By Shaodan Chen
NORTHWEST ASIAN WEEKLY
Masako “Masa” Murakami, the last of four children in the well-known Murakami family, recently passed away on Jan. 29 at the age of 90.
Masa contributed to her family’s store, the Higo 10 Cent Store (later the Higo Variety Store), throughout her life with her enthusiasm for the imported household goods and business.
“She had a wonderful outgoing personality that was engaging, and she enjoyed meeting and conversing with customers and friends who visited the Higo store each day,” said Craig Murakami, Masa’s nephew. “For over 10 years, the Murakami family had many devoted customers and some came from far parts of the world, visiting the store each time they returned to Seattle.”
The family had a 75-year history with its store, which was started by Masa’s parents, Sanzo and Matsuyo Murakami, in 1909. The store provided a sense of home for the residents of Japantown. The family lived at the back of the store in an apartment upstairs.
Masa was involved with the family’s store throughout her life, except for a brief period during World War II when the family was forced to board up their business and report to an internment camp at Minidoka in Idaho. There, Masa acted as a schoolteacher.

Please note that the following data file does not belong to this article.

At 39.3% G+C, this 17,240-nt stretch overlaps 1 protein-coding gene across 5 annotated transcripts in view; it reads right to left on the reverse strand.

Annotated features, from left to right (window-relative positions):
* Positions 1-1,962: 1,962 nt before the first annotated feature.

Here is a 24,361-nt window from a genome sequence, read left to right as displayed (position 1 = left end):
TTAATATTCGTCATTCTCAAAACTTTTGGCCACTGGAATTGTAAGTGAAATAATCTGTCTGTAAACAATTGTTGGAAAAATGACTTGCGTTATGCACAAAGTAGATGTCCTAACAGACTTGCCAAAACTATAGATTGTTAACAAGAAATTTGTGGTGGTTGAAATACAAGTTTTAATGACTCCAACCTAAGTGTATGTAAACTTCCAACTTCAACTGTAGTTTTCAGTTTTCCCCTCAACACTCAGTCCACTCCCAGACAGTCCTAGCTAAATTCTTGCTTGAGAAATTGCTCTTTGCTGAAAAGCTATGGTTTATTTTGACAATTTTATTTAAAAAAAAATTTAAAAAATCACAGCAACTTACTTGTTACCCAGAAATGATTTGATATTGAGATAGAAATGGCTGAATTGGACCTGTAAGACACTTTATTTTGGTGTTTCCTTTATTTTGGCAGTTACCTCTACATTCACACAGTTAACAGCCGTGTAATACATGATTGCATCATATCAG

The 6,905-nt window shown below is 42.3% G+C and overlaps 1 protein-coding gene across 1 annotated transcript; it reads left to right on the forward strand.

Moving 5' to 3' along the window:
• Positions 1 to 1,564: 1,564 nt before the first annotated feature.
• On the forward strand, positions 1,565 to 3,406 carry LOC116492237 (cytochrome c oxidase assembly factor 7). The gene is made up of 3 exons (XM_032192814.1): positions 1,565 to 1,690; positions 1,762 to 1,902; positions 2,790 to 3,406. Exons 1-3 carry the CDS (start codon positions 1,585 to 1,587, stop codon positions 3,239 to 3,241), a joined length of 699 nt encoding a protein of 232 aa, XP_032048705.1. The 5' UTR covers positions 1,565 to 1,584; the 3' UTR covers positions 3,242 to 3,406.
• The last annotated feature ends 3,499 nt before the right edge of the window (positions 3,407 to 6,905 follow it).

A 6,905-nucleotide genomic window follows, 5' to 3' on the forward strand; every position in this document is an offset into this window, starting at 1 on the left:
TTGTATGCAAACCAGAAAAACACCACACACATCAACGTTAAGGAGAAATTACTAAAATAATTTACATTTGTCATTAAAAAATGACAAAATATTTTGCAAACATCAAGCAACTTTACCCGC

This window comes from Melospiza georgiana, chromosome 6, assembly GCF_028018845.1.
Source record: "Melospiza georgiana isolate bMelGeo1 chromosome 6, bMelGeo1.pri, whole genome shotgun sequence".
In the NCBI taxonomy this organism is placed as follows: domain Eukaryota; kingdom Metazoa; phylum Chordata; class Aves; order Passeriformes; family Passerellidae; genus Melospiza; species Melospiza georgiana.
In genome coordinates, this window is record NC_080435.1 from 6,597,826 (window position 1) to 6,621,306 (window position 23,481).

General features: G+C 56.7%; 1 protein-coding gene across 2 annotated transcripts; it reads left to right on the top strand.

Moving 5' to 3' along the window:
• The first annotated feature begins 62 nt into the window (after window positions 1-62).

Released in 1945, the Murakami family restarted its business. The store was remodeled in 1957 and was renamed the Higo Variety Store.
Masa ran Higo with her friend, Esther Matsuda, until 2002, when Masa was in her 80s. The Murakami family closed Higo in June 2003.
But the legacy of Higo continues on. In 2004, John Bisbee and Binko Chiong-Bisbee opened a second location for their art gallery and called it Kobo at Higo, a tribute to the family’s store. They restored the cabinets and display spaces of the Higo Variety Store.
“Masa and the family were conservative, kind, and humble business people who chose to keep the store’s unique historical and ethnic ambiance intact to preserve the original intentions of her father,” said Craig.
“She was hard working and only took two weeks off a year to do the thing she enjoyed the most, which was traveling to foreign countries, meeting new people, and trying new foods. For Masa, the more exotic the location, the more she enjoyed the trip. Outside of the store, she was quite generous to the community, family, and friends, and she supported many charitable organizations.”
Masa is survived by many friends and relatives, including the. (end)
Masa Murakami’s funeral will be held on Saturday, Feb. 20 at 1 p.m. at the Nisei Veterans Memorial Hall. In lieu of flowers, donations may be made to Nikkei Concerns, the Murakami Head and Neck Cancer Fund at the Virgina Mason Foundation, or the Speech and Hearing Fund at the Seattle Children’s Hospital Foundation.
Shaodan Chen can be reached at email@example.com.